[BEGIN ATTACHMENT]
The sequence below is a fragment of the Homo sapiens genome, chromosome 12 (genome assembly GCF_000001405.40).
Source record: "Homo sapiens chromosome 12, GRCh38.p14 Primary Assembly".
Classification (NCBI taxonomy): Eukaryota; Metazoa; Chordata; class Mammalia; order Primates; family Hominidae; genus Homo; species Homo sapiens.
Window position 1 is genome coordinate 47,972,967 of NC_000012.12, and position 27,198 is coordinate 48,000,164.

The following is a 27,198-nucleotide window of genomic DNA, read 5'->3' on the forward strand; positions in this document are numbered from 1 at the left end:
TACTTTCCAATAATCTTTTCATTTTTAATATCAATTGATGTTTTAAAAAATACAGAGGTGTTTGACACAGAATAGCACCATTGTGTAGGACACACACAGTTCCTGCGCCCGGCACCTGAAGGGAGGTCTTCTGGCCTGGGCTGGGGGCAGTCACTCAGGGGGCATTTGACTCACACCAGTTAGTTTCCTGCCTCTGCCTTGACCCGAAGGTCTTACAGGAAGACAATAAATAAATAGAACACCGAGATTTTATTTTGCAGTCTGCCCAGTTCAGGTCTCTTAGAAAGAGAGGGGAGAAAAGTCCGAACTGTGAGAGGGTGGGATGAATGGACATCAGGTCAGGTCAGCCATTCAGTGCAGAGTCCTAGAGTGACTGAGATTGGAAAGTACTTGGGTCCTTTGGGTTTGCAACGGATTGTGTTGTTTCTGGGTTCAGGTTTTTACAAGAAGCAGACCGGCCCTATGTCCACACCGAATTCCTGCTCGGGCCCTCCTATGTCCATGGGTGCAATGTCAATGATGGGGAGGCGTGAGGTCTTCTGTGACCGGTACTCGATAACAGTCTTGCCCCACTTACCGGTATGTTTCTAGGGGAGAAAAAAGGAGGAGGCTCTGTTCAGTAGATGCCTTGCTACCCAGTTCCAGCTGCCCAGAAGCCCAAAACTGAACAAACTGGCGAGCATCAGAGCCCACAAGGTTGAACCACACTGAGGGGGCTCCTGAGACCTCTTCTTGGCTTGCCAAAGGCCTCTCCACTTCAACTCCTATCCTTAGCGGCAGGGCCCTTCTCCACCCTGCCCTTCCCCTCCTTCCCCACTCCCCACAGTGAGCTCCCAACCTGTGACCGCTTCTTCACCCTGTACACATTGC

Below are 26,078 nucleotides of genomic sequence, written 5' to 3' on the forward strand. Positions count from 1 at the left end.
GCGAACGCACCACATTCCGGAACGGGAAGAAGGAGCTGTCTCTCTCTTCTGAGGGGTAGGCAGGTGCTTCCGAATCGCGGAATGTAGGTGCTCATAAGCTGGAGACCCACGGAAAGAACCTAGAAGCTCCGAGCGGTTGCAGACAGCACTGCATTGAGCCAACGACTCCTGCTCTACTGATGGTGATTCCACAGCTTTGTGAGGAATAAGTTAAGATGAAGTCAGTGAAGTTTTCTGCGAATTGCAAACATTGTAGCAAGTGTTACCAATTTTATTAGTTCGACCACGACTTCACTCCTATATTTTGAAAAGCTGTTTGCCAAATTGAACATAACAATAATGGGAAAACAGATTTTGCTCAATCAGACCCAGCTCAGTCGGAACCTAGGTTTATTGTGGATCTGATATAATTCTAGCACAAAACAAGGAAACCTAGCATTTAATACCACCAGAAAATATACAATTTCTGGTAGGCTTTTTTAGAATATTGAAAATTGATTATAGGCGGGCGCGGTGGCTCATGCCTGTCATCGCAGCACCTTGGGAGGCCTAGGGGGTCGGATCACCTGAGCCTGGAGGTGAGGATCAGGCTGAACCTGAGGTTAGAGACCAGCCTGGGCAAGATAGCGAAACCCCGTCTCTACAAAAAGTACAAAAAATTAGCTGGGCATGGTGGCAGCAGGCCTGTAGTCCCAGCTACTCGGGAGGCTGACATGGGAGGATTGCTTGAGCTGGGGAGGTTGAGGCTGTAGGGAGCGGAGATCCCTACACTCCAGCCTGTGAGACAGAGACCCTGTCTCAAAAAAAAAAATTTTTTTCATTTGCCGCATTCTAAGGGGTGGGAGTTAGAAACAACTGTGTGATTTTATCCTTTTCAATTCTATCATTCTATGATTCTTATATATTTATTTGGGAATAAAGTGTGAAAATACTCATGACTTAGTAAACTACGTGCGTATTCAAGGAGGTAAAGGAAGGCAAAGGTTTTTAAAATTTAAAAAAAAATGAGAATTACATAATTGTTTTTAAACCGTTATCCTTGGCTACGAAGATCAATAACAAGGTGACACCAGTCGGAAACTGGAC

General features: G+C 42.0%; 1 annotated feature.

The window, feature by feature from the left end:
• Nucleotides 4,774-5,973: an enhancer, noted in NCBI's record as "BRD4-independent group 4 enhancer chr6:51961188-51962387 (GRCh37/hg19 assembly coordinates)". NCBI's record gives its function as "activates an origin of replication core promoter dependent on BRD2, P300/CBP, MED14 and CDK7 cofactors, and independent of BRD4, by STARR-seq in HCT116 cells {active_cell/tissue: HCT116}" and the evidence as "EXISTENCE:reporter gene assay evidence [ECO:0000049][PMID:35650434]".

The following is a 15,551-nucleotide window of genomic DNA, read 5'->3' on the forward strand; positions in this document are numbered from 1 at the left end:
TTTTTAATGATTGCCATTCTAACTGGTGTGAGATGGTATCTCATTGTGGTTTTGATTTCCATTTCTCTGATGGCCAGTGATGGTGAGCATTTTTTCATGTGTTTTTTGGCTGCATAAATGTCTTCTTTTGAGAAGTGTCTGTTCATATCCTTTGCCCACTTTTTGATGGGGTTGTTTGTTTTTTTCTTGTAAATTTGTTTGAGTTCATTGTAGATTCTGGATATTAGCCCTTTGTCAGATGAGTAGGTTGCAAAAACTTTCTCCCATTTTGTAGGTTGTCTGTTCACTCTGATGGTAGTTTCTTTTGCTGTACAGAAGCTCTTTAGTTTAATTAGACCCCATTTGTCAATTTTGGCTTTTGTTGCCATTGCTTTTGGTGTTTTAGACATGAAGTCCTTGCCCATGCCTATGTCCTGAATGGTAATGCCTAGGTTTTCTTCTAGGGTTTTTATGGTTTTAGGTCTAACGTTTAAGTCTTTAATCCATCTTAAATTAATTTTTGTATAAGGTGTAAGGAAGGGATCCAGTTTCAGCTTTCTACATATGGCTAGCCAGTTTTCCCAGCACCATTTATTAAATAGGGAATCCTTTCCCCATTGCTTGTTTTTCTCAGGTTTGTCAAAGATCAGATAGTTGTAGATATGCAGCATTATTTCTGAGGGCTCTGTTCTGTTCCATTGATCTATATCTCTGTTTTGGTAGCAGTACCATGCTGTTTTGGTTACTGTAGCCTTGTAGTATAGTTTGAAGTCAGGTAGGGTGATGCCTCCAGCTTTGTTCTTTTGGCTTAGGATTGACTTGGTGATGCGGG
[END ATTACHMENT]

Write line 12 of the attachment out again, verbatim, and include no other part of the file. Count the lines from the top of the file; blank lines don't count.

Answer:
The following is a 15,551-nucleotide window of genomic DNA, read 5'->3' on the forward strand; positions in this document are numbered from 1 at the left end: